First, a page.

A sport of halcyon, this creamy-white hosta is a beautiful complement to the Ghost Fern and offers a striking contrast against a Red Lady Fern. As a medium-sized hosta, the Blue Ivory is perfect for shipping but still remains a great speciman due to its striking variegation. Eastern Iowa’s In The Country Garden and Gifts carried this hosta in 2009, but it quickly sold out. Nature Hills also sold out of the Blue Ivory this past season.

New hostas like the Blue Ivory are great for small nurseries interested in shipping plants. Not only do they require the same shipping packaging as  any medium-sized hosta, but hosta enthusiasts (like me) tend to have major difficulty finding them, especially when the trend is giant hostas like the Empress Wu.

Small (and medium) hostas can be great sellers. Check out the newest drawf, small, and medium hostas. A plant like the tiny Dragon’s Tail can be just as pricey as a Big Daddy, but easier to deliver. So, think small  and list unique hostas with great features other than their size.

Featured Flora Friday: Horsetail Reed

Each Friday, we focus on one plant and explain where it grows, what makes it great, and why you should check it out. We’ll also offer up a few suggestions for nurseries and gardeners centers interested in adding it to their catalog.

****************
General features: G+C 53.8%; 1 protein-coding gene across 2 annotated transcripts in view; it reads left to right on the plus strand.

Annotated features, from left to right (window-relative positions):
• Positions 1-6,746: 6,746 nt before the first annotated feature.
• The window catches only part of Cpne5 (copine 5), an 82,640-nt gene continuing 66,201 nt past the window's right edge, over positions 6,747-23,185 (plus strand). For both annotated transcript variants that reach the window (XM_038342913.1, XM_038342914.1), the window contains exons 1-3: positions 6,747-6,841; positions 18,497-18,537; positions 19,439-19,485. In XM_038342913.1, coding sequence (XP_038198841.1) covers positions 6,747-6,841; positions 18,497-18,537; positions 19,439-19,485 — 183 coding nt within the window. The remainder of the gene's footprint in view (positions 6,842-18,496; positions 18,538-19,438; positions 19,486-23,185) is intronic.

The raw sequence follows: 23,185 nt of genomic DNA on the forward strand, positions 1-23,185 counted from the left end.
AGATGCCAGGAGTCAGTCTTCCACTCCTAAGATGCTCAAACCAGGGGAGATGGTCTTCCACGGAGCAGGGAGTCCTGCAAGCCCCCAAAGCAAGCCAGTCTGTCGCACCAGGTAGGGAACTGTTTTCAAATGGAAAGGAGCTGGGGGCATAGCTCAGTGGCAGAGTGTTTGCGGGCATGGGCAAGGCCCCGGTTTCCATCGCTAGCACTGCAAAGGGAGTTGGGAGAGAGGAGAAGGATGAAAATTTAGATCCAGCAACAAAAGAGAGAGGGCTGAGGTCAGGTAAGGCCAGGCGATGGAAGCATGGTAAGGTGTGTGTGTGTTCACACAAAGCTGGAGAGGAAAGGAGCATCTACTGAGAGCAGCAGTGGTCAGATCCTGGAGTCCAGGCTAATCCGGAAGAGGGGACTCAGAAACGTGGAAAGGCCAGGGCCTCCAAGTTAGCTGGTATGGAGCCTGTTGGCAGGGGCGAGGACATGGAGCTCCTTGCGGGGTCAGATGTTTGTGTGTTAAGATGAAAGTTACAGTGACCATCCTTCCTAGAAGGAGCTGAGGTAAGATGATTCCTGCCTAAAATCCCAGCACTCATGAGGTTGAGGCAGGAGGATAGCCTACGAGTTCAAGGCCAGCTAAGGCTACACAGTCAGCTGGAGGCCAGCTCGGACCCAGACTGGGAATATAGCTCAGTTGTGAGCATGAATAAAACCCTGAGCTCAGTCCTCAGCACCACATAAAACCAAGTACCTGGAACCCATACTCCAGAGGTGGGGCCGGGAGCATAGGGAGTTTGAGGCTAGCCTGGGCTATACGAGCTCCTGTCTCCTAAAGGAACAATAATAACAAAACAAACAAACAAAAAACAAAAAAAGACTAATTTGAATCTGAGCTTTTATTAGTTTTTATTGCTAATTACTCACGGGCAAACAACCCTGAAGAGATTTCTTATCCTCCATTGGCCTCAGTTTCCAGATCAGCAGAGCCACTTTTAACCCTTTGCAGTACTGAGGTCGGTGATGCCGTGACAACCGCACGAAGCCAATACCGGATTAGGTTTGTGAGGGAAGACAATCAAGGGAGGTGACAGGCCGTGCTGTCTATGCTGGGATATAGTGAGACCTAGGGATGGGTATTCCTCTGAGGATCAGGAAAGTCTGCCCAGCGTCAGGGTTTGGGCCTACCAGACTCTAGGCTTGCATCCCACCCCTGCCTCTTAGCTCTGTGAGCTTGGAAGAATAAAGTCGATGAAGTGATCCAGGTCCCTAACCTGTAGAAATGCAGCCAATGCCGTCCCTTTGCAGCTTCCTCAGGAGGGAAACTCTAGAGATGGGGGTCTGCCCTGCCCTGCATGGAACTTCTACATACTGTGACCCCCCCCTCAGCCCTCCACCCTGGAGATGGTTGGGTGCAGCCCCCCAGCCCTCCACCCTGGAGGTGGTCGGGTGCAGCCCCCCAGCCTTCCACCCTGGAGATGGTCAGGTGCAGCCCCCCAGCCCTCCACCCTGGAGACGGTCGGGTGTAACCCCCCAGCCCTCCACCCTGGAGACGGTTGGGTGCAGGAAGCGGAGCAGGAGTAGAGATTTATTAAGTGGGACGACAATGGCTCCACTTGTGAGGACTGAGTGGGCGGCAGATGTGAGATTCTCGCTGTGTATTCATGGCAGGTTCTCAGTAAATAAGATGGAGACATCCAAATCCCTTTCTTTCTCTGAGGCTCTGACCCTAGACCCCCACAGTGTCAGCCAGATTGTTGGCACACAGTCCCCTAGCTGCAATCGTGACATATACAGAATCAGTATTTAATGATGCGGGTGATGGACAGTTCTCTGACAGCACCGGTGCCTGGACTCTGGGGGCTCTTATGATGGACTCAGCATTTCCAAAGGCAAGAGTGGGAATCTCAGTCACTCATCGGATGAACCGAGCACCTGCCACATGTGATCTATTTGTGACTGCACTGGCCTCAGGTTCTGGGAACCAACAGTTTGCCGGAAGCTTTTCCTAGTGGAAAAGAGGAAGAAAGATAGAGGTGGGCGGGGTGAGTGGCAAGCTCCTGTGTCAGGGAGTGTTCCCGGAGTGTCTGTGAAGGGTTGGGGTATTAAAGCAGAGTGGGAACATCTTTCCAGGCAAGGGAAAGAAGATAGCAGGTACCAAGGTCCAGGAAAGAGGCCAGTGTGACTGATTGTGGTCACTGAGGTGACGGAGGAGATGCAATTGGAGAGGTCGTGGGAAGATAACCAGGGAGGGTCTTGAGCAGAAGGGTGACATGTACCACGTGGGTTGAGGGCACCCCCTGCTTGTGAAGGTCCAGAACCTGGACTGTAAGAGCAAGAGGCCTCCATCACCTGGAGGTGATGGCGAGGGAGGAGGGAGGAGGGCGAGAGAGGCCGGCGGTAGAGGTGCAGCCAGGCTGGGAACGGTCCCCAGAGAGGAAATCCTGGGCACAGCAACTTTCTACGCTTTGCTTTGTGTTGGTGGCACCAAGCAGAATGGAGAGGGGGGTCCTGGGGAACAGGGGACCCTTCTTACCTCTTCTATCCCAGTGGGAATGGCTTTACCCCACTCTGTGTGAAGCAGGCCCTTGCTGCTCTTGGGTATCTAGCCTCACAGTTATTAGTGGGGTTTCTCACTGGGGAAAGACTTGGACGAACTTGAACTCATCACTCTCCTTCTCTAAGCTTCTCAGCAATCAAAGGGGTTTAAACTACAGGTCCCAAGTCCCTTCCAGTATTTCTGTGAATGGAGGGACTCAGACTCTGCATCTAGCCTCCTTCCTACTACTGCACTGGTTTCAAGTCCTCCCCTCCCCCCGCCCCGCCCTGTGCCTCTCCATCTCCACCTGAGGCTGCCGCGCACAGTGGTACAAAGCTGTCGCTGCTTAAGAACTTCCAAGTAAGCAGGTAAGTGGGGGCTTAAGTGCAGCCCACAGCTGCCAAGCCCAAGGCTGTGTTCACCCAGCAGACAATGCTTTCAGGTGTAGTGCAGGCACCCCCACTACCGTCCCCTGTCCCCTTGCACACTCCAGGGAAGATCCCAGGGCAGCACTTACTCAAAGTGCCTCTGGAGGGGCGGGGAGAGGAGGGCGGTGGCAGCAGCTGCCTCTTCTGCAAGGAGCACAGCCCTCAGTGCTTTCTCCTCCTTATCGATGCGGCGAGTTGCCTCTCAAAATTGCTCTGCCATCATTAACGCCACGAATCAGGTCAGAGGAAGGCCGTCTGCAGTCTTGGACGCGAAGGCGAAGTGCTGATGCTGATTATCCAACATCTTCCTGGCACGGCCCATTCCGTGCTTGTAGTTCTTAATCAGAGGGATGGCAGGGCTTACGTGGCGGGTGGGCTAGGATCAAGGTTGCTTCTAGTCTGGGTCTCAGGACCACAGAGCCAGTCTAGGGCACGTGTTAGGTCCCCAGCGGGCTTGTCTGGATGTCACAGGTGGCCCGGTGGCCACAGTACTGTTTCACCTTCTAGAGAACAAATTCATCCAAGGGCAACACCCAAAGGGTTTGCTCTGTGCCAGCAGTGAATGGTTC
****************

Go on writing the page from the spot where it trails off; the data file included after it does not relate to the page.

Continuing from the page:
Equesetum Hyemale or “Horsetail Reed”


John Wise from Garden Wise Nursery in South Carolina carries this beautiful ornamental grass, a primitive perennial that is thought to have been eaten by dinosaurs. Found  in Japanese-inspired gardens and bog-like environments, horsetail reed is a popular specimen in many shaded residential gardens, growing somtimes alongside hosta and Solomon’s Seal.

Although beautiful and hardy, this plant can be tricky to ship due to its long shoots.  Here are a few tricks for shipping tall plants like horsetail reed:

1) Ship Small: Horsetail reed is a relatively quick grower, so ship young plants that aren’t tall enough to need a special-sized box.

2) Get a special-size box: Check out USPS mail tubes and other containers for images and posters for long plants. Here’s one that is 6 by 38 inches, good for quarts and half-gallons.

3) Consider your competition: For harder-to-ship plants like full-grown horsetail reed, look at what other sellers are charging.  One online nursery sells 5-gallon containers for nearly sixty dollars. While a good price for some landscapers, this might be a bit pricey for many casual gardeners. Consider your own shipping rates and fees. If it’s less than other sellers, try listing your plant.